What if I'm not that good at Math!??!

Discussion in 'Single Subject Tests' started by crillman, Aug 22, 2007.

  1. crillman

    crillman New Member

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    Aug 22, 2007

    Hi all...
    Former Elementary School Teach wanting to get into Single Subject Math.

    Planning on taking sub test I and II only. Read lots of great stuff on study material, however wondering if anybody out there WITHOUT a math background and might not be "the best at math" has taken and passed the CSET I and II test. (Background: Algebra I and II, Geometry, some stats)

    ALSO...how realistic are those sample questions on the CSET website. Are those sample questions realistic representations of the real test questions?

    I'm hoping somebody can make me feel a little better about my chances.
     
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  3. TeacherGroupie

    TeacherGroupie Moderator

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    Aug 22, 2007

    Um. I believe it CAN be done, and if you're far enough south I can suggest someone who's helped people in your position... but it's definitely a challenge.
     
  4. crillman

    crillman New Member

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    Aug 22, 2007

    I'm in Orange County (Irvine).
     
  5. TeacherGroupie

    TeacherGroupie Moderator

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    Please go to the User Control Panel (use the Forum Jump tool at the bottom of the page; it's the first of the choices) and enable private messages; if it doesn't give you that option yet, find a couple of things to post on and then try again.

    So what's got you wanting to be a math teacher?
     
  6. innovationguy

    innovationguy Cohort

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    Aug 22, 2007

    I understand the general apprehensiveness of candidates about taking a specialized Math test probably long after advanced topics ceased to be familiar. But it shall buck you up to know that from my interactions with hundreds of prospective Math teachers for the CSET in the last 4 years, about 90%+ of these chaps are either

    a) Elementary [/ Middle School] teachers, with very rudimentary Algebra skills, who WANT to pass the CSET since they wish to teach at a Middle [/High School] level

    OR

    b) Middle / High School teachers, with very rudimentary Algebra skills, who HAVE to pass the CSET [so that they might satisfy the requirements of the No Child Left Behind mandate]

    OR

    c) non-teaching professionals - accountants, lawyers, bankers, engineers, managers, etc - seeking a mid-life career change, again, with very rudimentary Algebra skills!

    Bottom-line: for the majority of my correspondents, a considerable time has elapsed since they took Math classes, with their current Math skill-level rather middling, even though they did reasonably well in the past. That is, they possess quite robust mathematical aptitude, only the techniques are somewhat "rusty"!

    Here's what it takes to succeed:

    a) ~125-150 hours of concentrated study for Subtest I and 100+ hours of intensive study for Subtest II [um, astute observers shall distinguish "concentrated" and "intensive"...Oh, I jest!]

    b) if you're currently employed full-time, considering those constraints, ~2 hours of skills-reinforcement DAILY + ~4-6 of skills-reinforcement on WEEKENDS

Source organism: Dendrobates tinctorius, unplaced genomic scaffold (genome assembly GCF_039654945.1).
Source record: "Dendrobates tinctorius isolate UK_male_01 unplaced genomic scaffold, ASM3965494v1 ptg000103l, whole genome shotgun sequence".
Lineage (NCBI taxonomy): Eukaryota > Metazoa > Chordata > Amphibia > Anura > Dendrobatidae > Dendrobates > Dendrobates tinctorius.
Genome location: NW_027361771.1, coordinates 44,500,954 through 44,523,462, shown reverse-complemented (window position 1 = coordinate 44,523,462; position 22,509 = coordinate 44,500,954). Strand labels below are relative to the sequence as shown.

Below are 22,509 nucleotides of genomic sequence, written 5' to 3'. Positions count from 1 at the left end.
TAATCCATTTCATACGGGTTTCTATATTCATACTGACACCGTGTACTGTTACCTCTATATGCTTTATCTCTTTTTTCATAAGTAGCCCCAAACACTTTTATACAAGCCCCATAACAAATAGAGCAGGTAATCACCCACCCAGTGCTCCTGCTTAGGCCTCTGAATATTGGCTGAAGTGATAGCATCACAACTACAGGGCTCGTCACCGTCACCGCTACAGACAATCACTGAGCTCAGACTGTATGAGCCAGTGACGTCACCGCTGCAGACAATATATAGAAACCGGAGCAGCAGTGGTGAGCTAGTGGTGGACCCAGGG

or

    if you're employed part-time [or not at all], ~4 hours of skills-reinforcement DAILY [weekdays and weekends].

    If self-study is an issue, then I would recommend taking the requisite courses at a community college, or if time i.o.t.e. perhaps, secure a tutor if individualized instruction is preferable.

    Jay.
    http://innovationguy.easyjournal.com
     
  7. mommy3boys

    mommy3boys Companion

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    Aug 22, 2007

    I fall under the C category and right now I'm only taking the MS CSET and will tackle the Math subset I/II starting in October because although I am currently not working I will be going to school full time and I have 3 little boys (and we all know how boys/men suck the life out of you:) ) But I digress.

    The guidelines do give me some idea of the concentrated/intensive study that will be required to pass these exams (tentative for March 2008).

    Thanks for the insight.
     
  8. Malcolm

    Malcolm Enthusiast

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    Aug 22, 2007

    All five of the math folks in my credential program cohort fit into Jay's category C. BTW I think Jay means rudimentary in comparison to a math major. We all had the normal college algebra, statistics and calculus classes required of non-math majors.

    I have heard a lot of whining from category B just about having to take it. Most of them seem to have been successful, although they probably had to put in a good deal of preparation.

    I agree with Jay's estimate of the amount of work involve to prepare adequately.

    The CSET sample questions are more or less representative of the style of questions you will seen on the real test. But they certainly don't represent the breadth of the material you will be tested on.

    Bottom line is you should be able to pass CSET with adequate preparation.
     
  9. rtshark

    rtshark New Member

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    Aug 22, 2007

    I fall under the (a) category because I had no choice but to take the CSET Math exams. I had my Multiple Subject credential years ago, but it was pretty much useless since I only have a CLAD certification. From where I am located (Salinas Valley), they require a BCLAD certification because of the high percentage of Hispanic population in the elemetary school districts, and I have very rudimentary Spanish speaking skills.

    Nevertheless, I felt that I have made the right decision. Now if only if I could pass my remaining CSET Biology exam for job security reasons. I have taken the Bio tests four times and the scores are 203, 181, 208, and 211. I am currently purchasing an AP Biology book. The current books that I had were of rudimentary as best (the big Cliff Notes Biology book is good to cover some of the questions, but I felt that I needed an AP Biology book to get my score to passing.
     
  10. teach101

    teach101 Companion

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    Aug 22, 2007